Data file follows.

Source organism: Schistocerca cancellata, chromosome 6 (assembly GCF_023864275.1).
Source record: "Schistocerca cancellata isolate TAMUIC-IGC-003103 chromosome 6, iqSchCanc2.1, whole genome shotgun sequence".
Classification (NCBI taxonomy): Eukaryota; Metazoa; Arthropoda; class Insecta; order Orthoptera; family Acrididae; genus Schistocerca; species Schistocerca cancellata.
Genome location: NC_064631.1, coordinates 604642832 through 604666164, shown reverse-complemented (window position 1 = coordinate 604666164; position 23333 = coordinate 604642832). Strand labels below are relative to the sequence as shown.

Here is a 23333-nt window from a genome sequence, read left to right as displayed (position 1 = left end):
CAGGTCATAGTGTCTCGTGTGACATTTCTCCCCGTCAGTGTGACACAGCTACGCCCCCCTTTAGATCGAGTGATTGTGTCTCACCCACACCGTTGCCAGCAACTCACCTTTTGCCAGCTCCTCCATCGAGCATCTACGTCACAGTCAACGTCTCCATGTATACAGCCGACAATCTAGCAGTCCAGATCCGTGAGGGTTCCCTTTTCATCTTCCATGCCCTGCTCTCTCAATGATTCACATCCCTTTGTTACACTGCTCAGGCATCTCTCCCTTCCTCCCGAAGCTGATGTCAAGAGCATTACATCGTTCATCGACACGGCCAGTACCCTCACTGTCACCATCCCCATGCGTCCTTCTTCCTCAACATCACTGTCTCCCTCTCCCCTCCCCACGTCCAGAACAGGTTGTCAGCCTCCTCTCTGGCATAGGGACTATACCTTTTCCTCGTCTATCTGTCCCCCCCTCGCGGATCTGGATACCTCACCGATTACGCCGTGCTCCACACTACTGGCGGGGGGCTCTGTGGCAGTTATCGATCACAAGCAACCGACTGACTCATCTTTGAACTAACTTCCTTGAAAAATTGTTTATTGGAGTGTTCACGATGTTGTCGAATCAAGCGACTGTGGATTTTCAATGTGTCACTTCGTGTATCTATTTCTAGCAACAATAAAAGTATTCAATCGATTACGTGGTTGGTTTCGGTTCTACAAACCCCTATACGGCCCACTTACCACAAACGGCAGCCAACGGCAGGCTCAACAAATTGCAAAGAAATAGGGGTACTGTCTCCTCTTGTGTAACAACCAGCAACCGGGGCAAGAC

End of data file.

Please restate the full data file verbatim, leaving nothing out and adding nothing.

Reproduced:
Source organism: Schistocerca cancellata, chromosome 6 (assembly GCF_023864275.1).
Source record: "Schistocerca cancellata isolate TAMUIC-IGC-003103 chromosome 6, iqSchCanc2.1, whole genome shotgun sequence".
Classification (NCBI taxonomy): Eukaryota; Metazoa; Arthropoda; class Insecta; order Orthoptera; family Acrididae; genus Schistocerca; species Schistocerca cancellata.
Genome location: NC_064631.1, coordinates 604642832 through 604666164, shown reverse-complemented (window position 1 = coordinate 604666164; position 23333 = coordinate 604642832). Strand labels below are relative to the sequence as shown.

Here is a 23333-nt window from a genome sequence, read left to right as displayed (position 1 = left end):
CAGGTCATAGTGTCTCGTGTGACATTTCTCCCCGTCAGTGTGACACAGCTACGCCCCCCTTTAGATCGAGTGATTGTGTCTCACCCACACCGTTGCCAGCAACTCACCTTTTGCCAGCTCCTCCATCGAGCATCTACGTCACAGTCAACGTCTCCATGTATACAGCCGACAATCTAGCAGTCCAGATCCGTGAGGGTTCCCTTTTCATCTTCCATGCCCTGCTCTCTCAATGATTCACATCCCTTTGTTACACTGCTCAGGCATCTCTCCCTTCCTCCCGAAGCTGATGTCAAGAGCATTACATCGTTCATCGACACGGCCAGTACCCTCACTGTCACCATCCCCATGCGTCCTTCTTCCTCAACATCACTGTCTCCCTCTCCCCTCCCCACGTCCAGAACAGGTTGTCAGCCTCCTCTCTGGCATAGGGACTATACCTTTTCCTCGTCTATCTGTCCCCCCCTCGCGGATCTGGATACCTCACCGATTACGCCGTGCTCCACACTACTGGCGGGGGGCTCTGTGGCAGTTATCGATCACAAGCAACCGACTGACTCATCTTTGAACTAACTTCCTTGAAAAATTGTTTATTGGAGTGTTCACGATGTTGTCGAATCAAGCGACTGTGGATTTTCAATGTGTCACTTCGTGTATCTATTTCTAGCAACAATAAAAGTATTCAATCGATTACGTGGTTGGTTTCGGTTCTACAAACCCCTATACGGCCCACTTACCACAAACGGCAGCCAACGGCAGGCTCAACAAATTGCAAAGAAATAGGGGTACTGTCTCCTCTTGTGTAACAACCAGCAACCGGGGCAAGAC